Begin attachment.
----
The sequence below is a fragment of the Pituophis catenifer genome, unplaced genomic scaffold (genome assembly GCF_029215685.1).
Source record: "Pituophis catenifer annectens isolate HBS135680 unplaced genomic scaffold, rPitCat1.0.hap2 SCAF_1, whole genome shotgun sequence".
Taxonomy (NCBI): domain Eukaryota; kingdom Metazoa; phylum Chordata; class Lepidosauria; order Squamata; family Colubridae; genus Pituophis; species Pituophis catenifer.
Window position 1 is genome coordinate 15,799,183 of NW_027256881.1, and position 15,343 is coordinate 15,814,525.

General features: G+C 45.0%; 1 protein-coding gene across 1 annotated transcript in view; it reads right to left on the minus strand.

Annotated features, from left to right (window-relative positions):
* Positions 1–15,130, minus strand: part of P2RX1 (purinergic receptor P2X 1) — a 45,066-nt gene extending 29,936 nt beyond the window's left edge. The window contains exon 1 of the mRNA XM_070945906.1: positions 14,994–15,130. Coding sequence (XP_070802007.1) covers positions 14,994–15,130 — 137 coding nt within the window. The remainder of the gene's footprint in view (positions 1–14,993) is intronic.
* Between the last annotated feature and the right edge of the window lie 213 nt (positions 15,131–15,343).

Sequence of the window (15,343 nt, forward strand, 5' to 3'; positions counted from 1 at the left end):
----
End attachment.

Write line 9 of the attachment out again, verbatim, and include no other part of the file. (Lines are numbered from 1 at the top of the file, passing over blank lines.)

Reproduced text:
Sequence of the window (15,343 nt, forward strand, 5' to 3'; positions counted from 1 at the left end):